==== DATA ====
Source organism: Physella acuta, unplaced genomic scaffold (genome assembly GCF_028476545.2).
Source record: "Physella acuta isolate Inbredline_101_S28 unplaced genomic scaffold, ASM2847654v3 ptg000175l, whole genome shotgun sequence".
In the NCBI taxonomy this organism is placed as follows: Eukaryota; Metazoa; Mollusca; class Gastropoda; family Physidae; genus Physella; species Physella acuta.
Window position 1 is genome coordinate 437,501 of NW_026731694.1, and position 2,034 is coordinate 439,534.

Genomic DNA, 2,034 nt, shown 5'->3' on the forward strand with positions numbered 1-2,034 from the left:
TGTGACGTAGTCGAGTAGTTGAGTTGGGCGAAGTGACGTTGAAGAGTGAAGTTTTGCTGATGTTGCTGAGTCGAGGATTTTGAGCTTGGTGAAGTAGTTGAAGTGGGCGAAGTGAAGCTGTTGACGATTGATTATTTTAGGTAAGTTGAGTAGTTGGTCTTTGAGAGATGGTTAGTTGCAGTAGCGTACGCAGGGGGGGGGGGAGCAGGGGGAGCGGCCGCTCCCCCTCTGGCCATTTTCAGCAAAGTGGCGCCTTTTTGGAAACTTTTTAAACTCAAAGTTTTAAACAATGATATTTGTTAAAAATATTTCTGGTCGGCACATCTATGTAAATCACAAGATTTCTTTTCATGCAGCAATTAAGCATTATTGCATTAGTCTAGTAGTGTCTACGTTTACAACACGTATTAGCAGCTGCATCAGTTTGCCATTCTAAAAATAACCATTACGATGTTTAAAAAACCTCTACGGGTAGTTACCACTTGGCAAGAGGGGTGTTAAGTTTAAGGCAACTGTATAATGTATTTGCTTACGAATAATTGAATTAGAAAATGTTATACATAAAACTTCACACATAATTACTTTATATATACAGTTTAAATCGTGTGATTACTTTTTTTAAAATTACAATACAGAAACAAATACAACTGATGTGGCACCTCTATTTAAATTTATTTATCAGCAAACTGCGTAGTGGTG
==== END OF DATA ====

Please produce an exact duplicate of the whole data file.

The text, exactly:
Source organism: Physella acuta, unplaced genomic scaffold (genome assembly GCF_028476545.2).
Source record: "Physella acuta isolate Inbredline_101_S28 unplaced genomic scaffold, ASM2847654v3 ptg000175l, whole genome shotgun sequence".
In the NCBI taxonomy this organism is placed as follows: Eukaryota; Metazoa; Mollusca; class Gastropoda; family Physidae; genus Physella; species Physella acuta.
Window position 1 is genome coordinate 437,501 of NW_026731694.1, and position 2,034 is coordinate 439,534.

Genomic DNA, 2,034 nt, shown 5'->3' on the forward strand with positions numbered 1-2,034 from the left:
TGTGACGTAGTCGAGTAGTTGAGTTGGGCGAAGTGACGTTGAAGAGTGAAGTTTTGCTGATGTTGCTGAGTCGAGGATTTTGAGCTTGGTGAAGTAGTTGAAGTGGGCGAAGTGAAGCTGTTGACGATTGATTATTTTAGGTAAGTTGAGTAGTTGGTCTTTGAGAGATGGTTAGTTGCAGTAGCGTACGCAGGGGGGGGGGGAGCAGGGGGAGCGGCCGCTCCCCCTCTGGCCATTTTCAGCAAAGTGGCGCCTTTTTGGAAACTTTTTAAACTCAAAGTTTTAAACAATGATATTTGTTAAAAATATTTCTGGTCGGCACATCTATGTAAATCACAAGATTTCTTTTCATGCAGCAATTAAGCATTATTGCATTAGTCTAGTAGTGTCTACGTTTACAACACGTATTAGCAGCTGCATCAGTTTGCCATTCTAAAAATAACCATTACGATGTTTAAAAAACCTCTACGGGTAGTTACCACTTGGCAAGAGGGGTGTTAAGTTTAAGGCAACTGTATAATGTATTTGCTTACGAATAATTGAATTAGAAAATGTTATACATAAAACTTCACACATAATTACTTTATATATACAGTTTAAATCGTGTGATTACTTTTTTTAAAATTACAATACAGAAACAAATACAACTGATGTGGCACCTCTATTTAAATTTATTTATCAGCAAACTGCGTAGTGGTG